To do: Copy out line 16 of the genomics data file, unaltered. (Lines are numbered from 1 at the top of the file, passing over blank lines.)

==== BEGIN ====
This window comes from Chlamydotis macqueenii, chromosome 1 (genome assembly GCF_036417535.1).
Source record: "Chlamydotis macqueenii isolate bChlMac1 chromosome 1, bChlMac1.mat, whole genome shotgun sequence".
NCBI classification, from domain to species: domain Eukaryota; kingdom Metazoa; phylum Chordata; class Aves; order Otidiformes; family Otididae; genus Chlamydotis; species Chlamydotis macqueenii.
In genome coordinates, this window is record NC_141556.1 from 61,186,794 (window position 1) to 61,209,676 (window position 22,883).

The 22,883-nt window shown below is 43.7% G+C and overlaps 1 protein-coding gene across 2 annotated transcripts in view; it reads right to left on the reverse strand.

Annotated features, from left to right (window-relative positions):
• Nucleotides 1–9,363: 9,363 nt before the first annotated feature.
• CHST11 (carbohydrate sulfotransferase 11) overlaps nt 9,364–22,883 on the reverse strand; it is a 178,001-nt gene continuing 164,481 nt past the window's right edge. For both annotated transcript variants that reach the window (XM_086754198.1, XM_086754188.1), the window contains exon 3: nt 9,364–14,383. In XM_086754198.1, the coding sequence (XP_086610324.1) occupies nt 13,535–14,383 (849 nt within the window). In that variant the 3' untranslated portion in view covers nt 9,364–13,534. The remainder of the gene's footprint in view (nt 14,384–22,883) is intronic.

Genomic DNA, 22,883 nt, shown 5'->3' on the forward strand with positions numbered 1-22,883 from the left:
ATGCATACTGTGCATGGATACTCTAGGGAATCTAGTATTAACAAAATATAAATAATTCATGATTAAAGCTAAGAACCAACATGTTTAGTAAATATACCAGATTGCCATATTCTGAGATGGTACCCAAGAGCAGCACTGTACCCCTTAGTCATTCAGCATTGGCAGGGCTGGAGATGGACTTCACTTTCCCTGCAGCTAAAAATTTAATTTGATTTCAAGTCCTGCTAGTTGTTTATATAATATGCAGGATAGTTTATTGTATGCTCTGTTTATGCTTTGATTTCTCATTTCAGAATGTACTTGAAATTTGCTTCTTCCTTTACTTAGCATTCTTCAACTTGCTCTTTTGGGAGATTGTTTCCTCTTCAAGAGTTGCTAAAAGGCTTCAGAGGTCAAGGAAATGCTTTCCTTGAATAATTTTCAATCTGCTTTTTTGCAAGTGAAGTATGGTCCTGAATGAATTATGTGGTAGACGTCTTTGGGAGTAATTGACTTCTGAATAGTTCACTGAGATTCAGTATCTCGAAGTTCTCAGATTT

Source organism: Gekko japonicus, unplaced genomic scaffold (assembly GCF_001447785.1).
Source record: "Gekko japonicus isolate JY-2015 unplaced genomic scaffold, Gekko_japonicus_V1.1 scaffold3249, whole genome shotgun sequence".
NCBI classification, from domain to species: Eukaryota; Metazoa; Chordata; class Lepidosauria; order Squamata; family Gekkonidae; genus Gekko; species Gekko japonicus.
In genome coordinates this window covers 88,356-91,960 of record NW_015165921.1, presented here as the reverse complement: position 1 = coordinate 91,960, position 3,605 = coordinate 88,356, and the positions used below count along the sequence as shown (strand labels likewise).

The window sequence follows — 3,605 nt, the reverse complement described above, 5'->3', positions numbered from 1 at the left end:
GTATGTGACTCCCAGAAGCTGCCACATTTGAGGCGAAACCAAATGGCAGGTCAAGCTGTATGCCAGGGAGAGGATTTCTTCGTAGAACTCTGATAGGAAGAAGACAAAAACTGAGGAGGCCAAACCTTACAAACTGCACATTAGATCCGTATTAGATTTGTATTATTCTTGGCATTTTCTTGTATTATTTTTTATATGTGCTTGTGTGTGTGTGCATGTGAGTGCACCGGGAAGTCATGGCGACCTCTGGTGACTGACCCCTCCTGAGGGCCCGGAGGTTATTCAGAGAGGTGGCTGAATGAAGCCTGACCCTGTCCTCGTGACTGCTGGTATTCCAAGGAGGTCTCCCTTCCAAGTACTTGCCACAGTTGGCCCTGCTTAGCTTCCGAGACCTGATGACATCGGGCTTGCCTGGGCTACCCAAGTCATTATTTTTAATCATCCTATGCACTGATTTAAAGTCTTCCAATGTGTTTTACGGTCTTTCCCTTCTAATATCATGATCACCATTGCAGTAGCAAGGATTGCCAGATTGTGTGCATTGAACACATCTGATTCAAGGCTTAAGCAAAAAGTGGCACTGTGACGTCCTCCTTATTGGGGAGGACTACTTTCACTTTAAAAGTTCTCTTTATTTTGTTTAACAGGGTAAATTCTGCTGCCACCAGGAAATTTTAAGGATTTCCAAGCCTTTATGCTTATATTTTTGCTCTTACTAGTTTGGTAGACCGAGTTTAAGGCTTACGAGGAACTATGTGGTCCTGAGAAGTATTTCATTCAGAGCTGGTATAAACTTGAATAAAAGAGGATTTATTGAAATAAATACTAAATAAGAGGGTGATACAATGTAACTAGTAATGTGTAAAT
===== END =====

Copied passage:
GTATGTGACTCCCAGAAGCTGCCACATTTGAGGCGAAACCAAATGGCAGGTCAAGCTGTATGCCAGGGAGAGGATTTCTTCGTAGAACTCTGATAGGAAGAAGACAAAAACTGAGGAGGCCAAACCTTACAAACTGCACATTAGATCCGTATTAGATTTGTATTATTCTTGGCATTTTCTTGTATTATTTTTTATATGTGCTTGTGTGTGTGTGCATGTGAGTGCACCGGGAAGTCATGGCGACCTCTGGTGACTGACCCCTCCTGAGGGCCCGGAGGTTATTCAGAGAGGTGGCTGAATGAAGCCTGACCCTGTCCTCGTGACTGCTGGTATTCCAAGGAGGTCTCCCTTCCAAGTACTTGCCACAGTTGGCCCTGCTTAGCTTCCGAGACCTGATGACATCGGGCTTGCCTGGGCTACCCAAGTCATTATTTTTAATCATCCTATGCACTGATTTAAAGTCTTCCAATGTGTTTTACGGTCTTTCCCTTCTAATATCATGATCACCATTGCAGTAGCAAGGATTGCCAGATTGTGTGCATTGAACACATCTGATTCAAGGCTTAAGCAAAAAGTGGCACTGTGACGTCCTCCTTATTGGGGAGGACTACTTTCACTTTAAAAGTTCTCTTTATTTTGTTTAACAGGGTAAATTCTGCTGCCACCAGGAAATTTTAAGGATTTCCAAGCCTTTATGCTTATATTTTTGCTCTTACTAGTTTGGTAGACCGAGTTTAAGGCTTACGAGGAACTATGTGGTCCTGAGAAGTATTTCATTCAGAGCTGGTATAAACTTGAATAAAAGAGGATTTATTGAAATAAATACTAAATAAGAGGGTGATACAATGTAACTAGTAATGTGTAAAT